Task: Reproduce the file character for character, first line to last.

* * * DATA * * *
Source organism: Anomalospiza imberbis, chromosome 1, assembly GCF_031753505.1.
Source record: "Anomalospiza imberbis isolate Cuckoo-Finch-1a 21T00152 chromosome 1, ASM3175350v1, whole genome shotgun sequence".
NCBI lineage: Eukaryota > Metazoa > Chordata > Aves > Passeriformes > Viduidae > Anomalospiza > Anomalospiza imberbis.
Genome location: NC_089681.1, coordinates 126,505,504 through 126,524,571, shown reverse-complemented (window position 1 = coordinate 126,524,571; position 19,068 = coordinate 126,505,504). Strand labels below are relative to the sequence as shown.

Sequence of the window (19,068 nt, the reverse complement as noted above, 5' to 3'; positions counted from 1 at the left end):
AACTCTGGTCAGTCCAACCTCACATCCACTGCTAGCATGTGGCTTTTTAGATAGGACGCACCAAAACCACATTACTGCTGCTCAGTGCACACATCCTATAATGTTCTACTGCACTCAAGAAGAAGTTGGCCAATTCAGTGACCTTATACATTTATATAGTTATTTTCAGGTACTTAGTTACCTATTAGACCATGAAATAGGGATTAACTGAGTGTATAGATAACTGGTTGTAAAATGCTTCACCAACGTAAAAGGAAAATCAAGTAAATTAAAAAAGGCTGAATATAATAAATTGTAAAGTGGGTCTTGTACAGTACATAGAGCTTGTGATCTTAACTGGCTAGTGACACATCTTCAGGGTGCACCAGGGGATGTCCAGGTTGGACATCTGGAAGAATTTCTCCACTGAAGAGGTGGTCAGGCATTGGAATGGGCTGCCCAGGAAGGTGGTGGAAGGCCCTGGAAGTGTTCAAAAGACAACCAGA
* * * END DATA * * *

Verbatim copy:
Source organism: Anomalospiza imberbis, chromosome 1, assembly GCF_031753505.1.
Source record: "Anomalospiza imberbis isolate Cuckoo-Finch-1a 21T00152 chromosome 1, ASM3175350v1, whole genome shotgun sequence".
NCBI lineage: Eukaryota > Metazoa > Chordata > Aves > Passeriformes > Viduidae > Anomalospiza > Anomalospiza imberbis.
Genome location: NC_089681.1, coordinates 126,505,504 through 126,524,571, shown reverse-complemented (window position 1 = coordinate 126,524,571; position 19,068 = coordinate 126,505,504). Strand labels below are relative to the sequence as shown.

Sequence of the window (19,068 nt, the reverse complement as noted above, 5' to 3'; positions counted from 1 at the left end):
AACTCTGGTCAGTCCAACCTCACATCCACTGCTAGCATGTGGCTTTTTAGATAGGACGCACCAAAACCACATTACTGCTGCTCAGTGCACACATCCTATAATGTTCTACTGCACTCAAGAAGAAGTTGGCCAATTCAGTGACCTTATACATTTATATAGTTATTTTCAGGTACTTAGTTACCTATTAGACCATGAAATAGGGATTAACTGAGTGTATAGATAACTGGTTGTAAAATGCTTCACCAACGTAAAAGGAAAATCAAGTAAATTAAAAAAGGCTGAATATAATAAATTGTAAAGTGGGTCTTGTACAGTACATAGAGCTTGTGATCTTAACTGGCTAGTGACACATCTTCAGGGTGCACCAGGGGATGTCCAGGTTGGACATCTGGAAGAATTTCTCCACTGAAGAGGTGGTCAGGCATTGGAATGGGCTGCCCAGGAAGGTGGTGGAAGGCCCTGGAAGTGTTCAAAAGACAACCAGA